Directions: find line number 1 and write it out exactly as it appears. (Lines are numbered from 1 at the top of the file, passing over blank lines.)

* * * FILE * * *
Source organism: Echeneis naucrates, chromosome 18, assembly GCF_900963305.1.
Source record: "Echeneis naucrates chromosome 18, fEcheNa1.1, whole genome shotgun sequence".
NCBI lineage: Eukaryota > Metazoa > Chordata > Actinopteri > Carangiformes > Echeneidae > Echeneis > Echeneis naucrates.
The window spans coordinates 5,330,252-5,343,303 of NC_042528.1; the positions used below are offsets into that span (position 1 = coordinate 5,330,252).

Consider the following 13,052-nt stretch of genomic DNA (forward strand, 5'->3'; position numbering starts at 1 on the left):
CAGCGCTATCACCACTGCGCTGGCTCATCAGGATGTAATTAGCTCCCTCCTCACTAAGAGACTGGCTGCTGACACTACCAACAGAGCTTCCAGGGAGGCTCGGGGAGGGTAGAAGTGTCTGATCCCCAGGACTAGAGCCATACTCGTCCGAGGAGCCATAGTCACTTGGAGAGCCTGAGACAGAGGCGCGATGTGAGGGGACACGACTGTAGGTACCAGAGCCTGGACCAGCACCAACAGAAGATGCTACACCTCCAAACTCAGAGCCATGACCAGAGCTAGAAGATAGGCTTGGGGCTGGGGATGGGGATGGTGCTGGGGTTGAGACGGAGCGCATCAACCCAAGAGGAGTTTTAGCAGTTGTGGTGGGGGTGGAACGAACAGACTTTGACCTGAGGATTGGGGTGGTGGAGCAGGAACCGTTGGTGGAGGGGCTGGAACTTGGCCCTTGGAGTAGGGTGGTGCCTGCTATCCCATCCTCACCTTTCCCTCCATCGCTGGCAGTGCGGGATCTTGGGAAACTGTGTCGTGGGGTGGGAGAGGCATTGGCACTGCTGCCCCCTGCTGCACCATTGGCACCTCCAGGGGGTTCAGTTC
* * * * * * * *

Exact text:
Source organism: Echeneis naucrates, chromosome 18, assembly GCF_900963305.1.